That's the Spirit Robyn Hitchcock's song "My Wife and My Dead Wife" could have been inspired by Blithe Spirit, fellow Englishman Noel Coward's 1941 comedy about a man whose second marriage is disrupted by the mischievous ghost of his first wife. The songwriting team of Timothy Gray and Hugh Martin adapted Blithe Spirit into the musical High Spirits. 42nd Street Moon, the company that unearths forgotten musicals, stages a concert version of High Spirits, which jabs at British class consciousness with witty repartee and songs including "Something Is Coming to Tea" and "I Know Your Heart." The show previews at 8 p.m. (and runs through Aug. 24) at the New Conservatory Theater Center, 25 Van Ness (at Market), S.F. Admission is $15.50-18.50. Call 861-8972.
Simon Says He's nicknamed "the lion of Soweto," but Simon "Mahlathini" Nkabinde sounds more like the frog or the goat of Soweto. His gruff, groaning bass vocals (think Wolfman Jack singing in Zulu) temper the buoyancy of Mahlathini & the Mahotella Queens, a 30-year-old South African outfit specializing in mbaqanga (um-ba-KON-ga), an irrepressible amalgam of electric township pop, gospel-tinged African choral music, and rhythmic acoustic jazz that emerged during apartheid's long reign. Crowds invariably leave these shows grinning and sweaty after the Queens' swinging harmonies, whistle-blowing, and choreographed stage show set the movement in motion. DJ Doug Wendt spins and a special guest opens the show at 8 p.m. at the Fillmore, 1805 Geary (at Fillmore), S.F. Admission is $20; call 346-6000.
Your Mission, Should You Choose to Accept It The boundaries separating nortenos and surenos fall away in Mission: APosible!, a theater project that brought 50 kids involved in Mission turf wars together with writer Cherrie Moraga, playwright Octavio Solis, and local actors and artists. Brava! for Women in the Arts supervised the process, which involved selecting class sites, soliciting safety tips and advice from local social service agencies, and paying kids from warring factions to attend eight weeks of classes together and share the same stage while they wrote about and performed theatrical vignettes based on their own lives. Ellen Chang directs the montage of experiences in a show beginning at 7:30 p.m. at the Cowell Theater, Building A, Fort Mason, Marina & Buchanan, S.F. Admission is $2-10; call 641-7657 ext. 4.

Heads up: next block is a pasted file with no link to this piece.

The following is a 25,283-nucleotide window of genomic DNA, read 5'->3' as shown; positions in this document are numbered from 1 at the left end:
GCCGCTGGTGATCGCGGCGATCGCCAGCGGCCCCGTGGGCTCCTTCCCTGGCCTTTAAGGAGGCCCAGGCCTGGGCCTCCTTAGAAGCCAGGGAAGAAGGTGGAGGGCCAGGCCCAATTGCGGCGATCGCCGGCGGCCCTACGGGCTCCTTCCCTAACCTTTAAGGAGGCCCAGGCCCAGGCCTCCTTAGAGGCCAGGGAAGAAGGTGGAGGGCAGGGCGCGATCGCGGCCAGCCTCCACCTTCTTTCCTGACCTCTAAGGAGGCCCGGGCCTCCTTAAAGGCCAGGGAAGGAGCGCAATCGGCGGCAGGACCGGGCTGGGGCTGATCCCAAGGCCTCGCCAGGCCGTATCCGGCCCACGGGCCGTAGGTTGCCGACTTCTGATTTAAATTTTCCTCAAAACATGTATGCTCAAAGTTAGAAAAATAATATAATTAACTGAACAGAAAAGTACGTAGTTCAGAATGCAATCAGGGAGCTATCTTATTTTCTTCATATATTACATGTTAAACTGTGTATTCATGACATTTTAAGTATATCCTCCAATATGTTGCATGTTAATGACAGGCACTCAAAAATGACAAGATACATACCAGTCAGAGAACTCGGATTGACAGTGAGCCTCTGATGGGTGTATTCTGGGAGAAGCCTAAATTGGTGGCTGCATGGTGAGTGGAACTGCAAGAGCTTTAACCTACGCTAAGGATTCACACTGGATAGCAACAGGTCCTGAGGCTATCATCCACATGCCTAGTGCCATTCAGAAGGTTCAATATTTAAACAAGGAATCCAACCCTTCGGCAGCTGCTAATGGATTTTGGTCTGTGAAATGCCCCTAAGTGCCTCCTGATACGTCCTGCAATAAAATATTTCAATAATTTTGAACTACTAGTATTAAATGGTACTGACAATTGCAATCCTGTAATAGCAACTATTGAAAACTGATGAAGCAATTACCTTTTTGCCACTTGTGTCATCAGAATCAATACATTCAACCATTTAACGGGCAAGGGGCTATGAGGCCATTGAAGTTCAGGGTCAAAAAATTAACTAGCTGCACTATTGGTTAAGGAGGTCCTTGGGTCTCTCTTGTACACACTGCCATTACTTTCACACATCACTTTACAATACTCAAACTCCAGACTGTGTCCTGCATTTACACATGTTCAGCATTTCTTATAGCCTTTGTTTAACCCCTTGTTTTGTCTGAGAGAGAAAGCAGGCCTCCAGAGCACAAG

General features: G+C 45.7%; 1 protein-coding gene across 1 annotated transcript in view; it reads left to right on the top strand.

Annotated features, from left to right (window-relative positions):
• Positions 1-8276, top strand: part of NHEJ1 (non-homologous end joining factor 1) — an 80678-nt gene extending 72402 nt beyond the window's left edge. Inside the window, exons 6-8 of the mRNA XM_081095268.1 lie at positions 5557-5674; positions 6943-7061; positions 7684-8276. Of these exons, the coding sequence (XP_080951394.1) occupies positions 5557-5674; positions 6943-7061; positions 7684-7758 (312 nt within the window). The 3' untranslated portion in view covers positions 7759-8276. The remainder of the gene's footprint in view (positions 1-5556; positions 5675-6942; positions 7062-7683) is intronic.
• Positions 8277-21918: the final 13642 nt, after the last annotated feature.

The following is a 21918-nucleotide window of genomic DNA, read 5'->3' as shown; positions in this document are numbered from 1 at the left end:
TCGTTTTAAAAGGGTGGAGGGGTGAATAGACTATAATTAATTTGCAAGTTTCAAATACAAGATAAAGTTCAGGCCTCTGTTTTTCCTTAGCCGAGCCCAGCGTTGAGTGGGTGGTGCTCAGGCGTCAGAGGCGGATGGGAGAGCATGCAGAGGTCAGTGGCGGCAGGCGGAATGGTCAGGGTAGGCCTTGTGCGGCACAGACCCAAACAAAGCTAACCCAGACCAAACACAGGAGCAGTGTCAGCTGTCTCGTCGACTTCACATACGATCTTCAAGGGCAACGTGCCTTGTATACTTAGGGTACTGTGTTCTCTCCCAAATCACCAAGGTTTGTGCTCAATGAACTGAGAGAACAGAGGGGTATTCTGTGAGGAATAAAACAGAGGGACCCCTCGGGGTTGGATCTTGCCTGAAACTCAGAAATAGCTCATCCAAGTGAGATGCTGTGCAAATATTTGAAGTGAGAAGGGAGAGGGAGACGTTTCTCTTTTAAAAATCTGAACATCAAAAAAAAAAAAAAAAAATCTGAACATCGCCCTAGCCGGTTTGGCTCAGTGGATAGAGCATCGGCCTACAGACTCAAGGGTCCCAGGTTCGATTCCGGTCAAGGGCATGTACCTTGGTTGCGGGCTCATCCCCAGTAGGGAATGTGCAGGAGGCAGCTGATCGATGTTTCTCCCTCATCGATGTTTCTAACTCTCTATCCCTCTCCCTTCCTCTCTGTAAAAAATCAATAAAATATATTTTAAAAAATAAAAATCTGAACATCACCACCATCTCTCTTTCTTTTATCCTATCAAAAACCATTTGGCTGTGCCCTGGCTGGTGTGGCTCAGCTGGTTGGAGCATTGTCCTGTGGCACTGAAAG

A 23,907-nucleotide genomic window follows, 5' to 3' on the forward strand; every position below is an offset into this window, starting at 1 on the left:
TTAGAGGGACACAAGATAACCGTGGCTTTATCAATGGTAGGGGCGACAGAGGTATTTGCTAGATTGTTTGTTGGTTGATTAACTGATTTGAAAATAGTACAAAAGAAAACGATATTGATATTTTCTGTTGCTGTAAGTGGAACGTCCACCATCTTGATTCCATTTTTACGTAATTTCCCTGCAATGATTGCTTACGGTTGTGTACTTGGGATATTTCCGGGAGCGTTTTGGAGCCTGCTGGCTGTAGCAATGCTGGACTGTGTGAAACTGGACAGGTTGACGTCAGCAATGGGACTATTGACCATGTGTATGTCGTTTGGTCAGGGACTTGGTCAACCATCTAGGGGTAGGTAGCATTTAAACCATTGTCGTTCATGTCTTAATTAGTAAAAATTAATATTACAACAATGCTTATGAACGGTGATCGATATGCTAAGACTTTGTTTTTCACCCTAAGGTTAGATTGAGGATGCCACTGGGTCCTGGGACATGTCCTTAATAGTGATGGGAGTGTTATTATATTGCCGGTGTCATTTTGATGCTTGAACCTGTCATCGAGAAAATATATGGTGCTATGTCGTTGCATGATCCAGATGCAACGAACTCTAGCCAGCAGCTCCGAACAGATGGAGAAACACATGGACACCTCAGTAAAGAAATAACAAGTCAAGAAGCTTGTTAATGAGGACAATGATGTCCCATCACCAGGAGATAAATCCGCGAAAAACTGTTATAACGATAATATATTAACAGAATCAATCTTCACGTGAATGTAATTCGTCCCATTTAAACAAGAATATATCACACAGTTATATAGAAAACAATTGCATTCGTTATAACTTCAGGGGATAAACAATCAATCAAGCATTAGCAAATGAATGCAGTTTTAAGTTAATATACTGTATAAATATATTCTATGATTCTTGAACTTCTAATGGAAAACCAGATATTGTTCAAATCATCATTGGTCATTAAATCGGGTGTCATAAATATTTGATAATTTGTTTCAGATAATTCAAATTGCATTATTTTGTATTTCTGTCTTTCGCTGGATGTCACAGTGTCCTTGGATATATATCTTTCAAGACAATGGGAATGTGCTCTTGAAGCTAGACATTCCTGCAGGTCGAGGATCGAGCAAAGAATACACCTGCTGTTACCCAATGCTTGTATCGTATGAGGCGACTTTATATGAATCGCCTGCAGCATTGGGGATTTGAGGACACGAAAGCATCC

Ladies and Gentleman, We Have a Wiener If it's half as funny as Waiting for Guffman, Bindlestiff's bad-theater satire In Search of the Greatest American Hot Dog will have been worth the effort. It looks promising: Writers Paul Laudenslager and J.J. White skewer all manner of thespian conceits in this story of an addled director and an amateur cast whose attempts to create America's greatest play incorporate Mamet without the profanity, "meaningful" nude performance art, PC bits, and acts of violence. Better still, Hot Dog's creators insist that theirs is a production with no socially redeeming value whatsoever; they only want to make people laugh out loud. Anyone who's ever suffered through a bad night at the theater knows how much material these folks have to work with. The show opens at 8 p.m. (and runs through Aug. 30) at Bindlestiff Studio, 185 Sixth St. (at Howard) S.F. Admission is $5-10; call 974-1167.
Feet First Former Boston Ballet dancer Heidi Guenther's recent death at the age of 22, from heart failure linked to an eating disorder, provoked an uproar outside the ballet world but little noise from the inside, since ballet is one business where weight issues extend beyond the cosmetic, and matter enough to ensure a kind of complicit silence. Lise Rubenstein finished filming her documentary Silver Feet in 1985, about the time former New York City Ballet star Gelsey Kirkland claimed in her autobiography Dancing on My Grave that choreographer George Balanchine encouraged dieting and pills as far back as the '60s, so that he could "see the bones." Delving into the complicated history of ballet's body politics and the extremes to which dancers will go to improve their professional odds takes longer than Silver Feet's one hour, but this doc does at least hint at ballet's cutthroat competitiveness as it follows three young local dancers preparing for a big audition at the San Francisco Ballet school all the way to a "Where are they now?" postscript. Silver Feet and performance short Zync, Cynthia Pepper's film about three dance prodigies in rehearsal and performance, air at 8 p.m. on KQED Channel 9.
Sitting Pretty While this summer's other tourists were jockeying for the perfect shot of Sacre Coeur or the Eiffel Tower, Bay Area photographer Alan Blaustein was strolling through the gardens of Luxembourg, Dauphine, and the like, capturing a more tranquil and verdant side of France. Blaustein will be showing over 40 of his chestnut-hued albumin prints of French gardens, along with his hand-colored photos of benches, a meditative series that Chronicle Books culled into last year's calendar Bancs de Jardins. Keep an eye out for the gardens of novelist Emile Zola and the studio space of painter Paul Cezanne in this otherwise restful, celebrity-free exhibit. The show's opening reception is at 6 p.m. ("Le Jardin" is up through Aug. 31) at Mulligan-Shanoski Gallery, 747 Post (at Jones), S.F. Admission is free; call 771-0663.
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